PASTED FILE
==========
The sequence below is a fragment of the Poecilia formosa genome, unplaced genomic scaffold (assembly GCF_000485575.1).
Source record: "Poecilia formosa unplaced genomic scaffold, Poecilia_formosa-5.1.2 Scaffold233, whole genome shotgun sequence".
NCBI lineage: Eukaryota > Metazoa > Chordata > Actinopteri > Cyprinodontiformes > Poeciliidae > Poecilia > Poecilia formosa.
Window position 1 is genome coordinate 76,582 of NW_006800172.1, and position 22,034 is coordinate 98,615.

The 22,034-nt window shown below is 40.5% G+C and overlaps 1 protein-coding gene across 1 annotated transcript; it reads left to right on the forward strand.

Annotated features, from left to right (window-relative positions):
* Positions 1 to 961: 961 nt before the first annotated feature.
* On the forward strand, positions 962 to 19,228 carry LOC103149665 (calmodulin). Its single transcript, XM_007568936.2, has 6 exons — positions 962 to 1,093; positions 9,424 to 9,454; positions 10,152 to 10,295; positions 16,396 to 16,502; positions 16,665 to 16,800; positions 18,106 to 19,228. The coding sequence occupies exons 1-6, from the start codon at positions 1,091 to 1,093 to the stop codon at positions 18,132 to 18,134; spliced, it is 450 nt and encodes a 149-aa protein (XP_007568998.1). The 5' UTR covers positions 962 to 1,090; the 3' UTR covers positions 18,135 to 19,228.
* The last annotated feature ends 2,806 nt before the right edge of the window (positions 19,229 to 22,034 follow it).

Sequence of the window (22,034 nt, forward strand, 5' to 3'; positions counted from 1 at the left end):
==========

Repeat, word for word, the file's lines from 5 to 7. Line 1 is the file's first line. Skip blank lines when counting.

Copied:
The 22,034-nt window shown below is 40.5% G+C and overlaps 1 protein-coding gene across 1 annotated transcript; it reads left to right on the forward strand.

Annotated features, from left to right (window-relative positions):
* Positions 1 to 961: 961 nt before the first annotated feature.